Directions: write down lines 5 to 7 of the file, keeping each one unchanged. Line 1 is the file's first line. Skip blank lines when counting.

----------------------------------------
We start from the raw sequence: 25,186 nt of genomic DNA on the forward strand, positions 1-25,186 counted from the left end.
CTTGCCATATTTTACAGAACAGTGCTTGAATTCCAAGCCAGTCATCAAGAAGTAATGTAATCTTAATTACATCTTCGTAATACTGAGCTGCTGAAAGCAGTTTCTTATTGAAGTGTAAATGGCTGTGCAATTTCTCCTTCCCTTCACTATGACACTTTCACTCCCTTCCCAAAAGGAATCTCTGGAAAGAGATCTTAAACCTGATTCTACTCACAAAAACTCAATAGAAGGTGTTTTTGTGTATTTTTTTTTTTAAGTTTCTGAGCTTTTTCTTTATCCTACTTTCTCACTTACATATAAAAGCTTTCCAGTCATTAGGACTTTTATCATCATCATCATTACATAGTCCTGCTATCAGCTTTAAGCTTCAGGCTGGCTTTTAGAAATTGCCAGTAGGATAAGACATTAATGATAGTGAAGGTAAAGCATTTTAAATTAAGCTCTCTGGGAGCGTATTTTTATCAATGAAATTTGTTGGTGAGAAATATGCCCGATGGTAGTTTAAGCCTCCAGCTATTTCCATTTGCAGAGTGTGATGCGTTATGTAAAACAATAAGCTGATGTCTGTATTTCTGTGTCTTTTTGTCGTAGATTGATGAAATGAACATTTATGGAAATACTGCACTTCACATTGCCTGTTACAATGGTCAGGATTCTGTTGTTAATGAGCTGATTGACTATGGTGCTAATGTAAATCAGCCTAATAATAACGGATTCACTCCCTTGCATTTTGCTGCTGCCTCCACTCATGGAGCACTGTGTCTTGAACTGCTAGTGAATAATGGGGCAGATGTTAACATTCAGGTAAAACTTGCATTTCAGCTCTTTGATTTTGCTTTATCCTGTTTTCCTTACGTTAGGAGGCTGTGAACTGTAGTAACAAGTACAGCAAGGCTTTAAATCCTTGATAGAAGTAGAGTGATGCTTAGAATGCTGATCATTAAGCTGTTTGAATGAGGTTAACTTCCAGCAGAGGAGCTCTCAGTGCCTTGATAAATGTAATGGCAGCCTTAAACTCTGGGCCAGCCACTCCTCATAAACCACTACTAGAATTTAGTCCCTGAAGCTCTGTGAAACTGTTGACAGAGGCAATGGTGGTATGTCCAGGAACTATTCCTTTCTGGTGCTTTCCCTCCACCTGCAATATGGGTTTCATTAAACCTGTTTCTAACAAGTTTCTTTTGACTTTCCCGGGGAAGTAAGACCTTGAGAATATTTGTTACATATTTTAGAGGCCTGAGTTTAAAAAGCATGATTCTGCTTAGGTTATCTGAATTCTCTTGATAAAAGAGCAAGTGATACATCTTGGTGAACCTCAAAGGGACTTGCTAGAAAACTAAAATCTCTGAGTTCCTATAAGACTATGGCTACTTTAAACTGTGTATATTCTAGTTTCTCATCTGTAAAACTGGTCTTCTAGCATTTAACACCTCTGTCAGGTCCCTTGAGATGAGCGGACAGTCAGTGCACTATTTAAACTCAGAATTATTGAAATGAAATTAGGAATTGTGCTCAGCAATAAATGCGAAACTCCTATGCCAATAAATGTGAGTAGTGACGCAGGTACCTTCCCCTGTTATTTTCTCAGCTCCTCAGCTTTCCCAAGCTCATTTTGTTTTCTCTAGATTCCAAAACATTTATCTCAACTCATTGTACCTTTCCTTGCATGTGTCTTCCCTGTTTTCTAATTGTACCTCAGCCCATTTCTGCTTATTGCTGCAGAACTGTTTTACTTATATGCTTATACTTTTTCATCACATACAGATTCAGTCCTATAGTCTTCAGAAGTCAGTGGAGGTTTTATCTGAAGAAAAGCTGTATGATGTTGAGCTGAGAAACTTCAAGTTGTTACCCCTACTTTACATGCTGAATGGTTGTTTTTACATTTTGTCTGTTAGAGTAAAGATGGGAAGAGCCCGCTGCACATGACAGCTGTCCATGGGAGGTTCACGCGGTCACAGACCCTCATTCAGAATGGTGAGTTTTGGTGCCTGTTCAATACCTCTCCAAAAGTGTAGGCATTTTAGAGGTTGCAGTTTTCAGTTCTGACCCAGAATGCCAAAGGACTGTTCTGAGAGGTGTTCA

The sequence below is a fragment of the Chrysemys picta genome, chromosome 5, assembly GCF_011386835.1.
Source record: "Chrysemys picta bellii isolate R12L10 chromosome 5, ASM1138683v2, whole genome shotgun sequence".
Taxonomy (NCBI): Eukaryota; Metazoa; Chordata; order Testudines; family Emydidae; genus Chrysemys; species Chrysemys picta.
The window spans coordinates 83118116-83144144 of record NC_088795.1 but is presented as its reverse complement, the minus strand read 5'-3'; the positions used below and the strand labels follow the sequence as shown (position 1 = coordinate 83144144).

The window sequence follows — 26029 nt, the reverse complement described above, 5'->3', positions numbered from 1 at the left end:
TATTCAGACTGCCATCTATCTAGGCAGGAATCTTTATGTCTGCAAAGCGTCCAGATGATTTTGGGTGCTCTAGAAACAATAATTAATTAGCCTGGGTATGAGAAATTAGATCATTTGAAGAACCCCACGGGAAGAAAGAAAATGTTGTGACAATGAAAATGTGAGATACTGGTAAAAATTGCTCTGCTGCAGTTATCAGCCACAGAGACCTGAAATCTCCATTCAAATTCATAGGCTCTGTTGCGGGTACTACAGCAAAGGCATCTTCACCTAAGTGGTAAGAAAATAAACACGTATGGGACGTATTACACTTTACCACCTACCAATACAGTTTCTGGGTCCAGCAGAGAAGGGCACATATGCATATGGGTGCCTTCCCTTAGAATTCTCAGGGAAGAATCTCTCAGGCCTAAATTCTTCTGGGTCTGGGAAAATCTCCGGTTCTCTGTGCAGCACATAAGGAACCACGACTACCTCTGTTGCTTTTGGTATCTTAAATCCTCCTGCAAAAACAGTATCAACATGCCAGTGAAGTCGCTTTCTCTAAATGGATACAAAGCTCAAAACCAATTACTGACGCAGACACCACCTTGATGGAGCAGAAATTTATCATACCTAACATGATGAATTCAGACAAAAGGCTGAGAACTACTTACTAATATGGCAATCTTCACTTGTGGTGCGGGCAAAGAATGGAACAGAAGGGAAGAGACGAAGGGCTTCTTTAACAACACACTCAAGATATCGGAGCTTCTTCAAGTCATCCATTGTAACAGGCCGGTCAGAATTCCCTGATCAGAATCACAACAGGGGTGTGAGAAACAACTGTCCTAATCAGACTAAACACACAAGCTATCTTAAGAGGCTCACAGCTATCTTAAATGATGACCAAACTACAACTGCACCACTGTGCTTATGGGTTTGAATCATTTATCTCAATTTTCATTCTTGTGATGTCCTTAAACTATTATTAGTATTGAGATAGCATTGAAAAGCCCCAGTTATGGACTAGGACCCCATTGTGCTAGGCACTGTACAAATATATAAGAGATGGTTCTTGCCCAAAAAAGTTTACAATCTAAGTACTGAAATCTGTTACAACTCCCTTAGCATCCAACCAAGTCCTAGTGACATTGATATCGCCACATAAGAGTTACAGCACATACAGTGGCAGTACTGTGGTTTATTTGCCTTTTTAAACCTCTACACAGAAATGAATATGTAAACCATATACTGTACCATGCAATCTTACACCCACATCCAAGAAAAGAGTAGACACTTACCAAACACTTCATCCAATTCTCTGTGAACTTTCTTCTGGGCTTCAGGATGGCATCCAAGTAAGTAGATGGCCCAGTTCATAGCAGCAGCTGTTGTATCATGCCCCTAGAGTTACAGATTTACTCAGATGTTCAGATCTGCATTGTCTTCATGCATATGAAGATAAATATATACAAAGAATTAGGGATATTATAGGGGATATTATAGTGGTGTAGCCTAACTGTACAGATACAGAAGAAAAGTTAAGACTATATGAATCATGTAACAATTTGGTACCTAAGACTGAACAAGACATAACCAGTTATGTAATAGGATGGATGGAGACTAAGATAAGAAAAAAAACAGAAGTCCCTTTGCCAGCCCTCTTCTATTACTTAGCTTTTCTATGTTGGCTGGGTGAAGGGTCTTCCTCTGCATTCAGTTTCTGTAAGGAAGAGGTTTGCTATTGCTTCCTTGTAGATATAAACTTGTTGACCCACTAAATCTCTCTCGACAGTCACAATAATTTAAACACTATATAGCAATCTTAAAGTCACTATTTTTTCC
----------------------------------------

Taxonomy (NCBI): Eukaryota; Metazoa; Chordata; order Testudines; family Emydidae; genus Chrysemys; species Chrysemys picta.
The window spans coordinates 83118116-83144144 of record NC_088795.1 but is presented as its reverse complement, the minus strand read 5'-3'; the positions used below and the strand labels follow the sequence as shown (position 1 = coordinate 83144144).

The window sequence follows — 26029 nt, the reverse complement described above, 5'->3', positions numbered from 1 at the left end: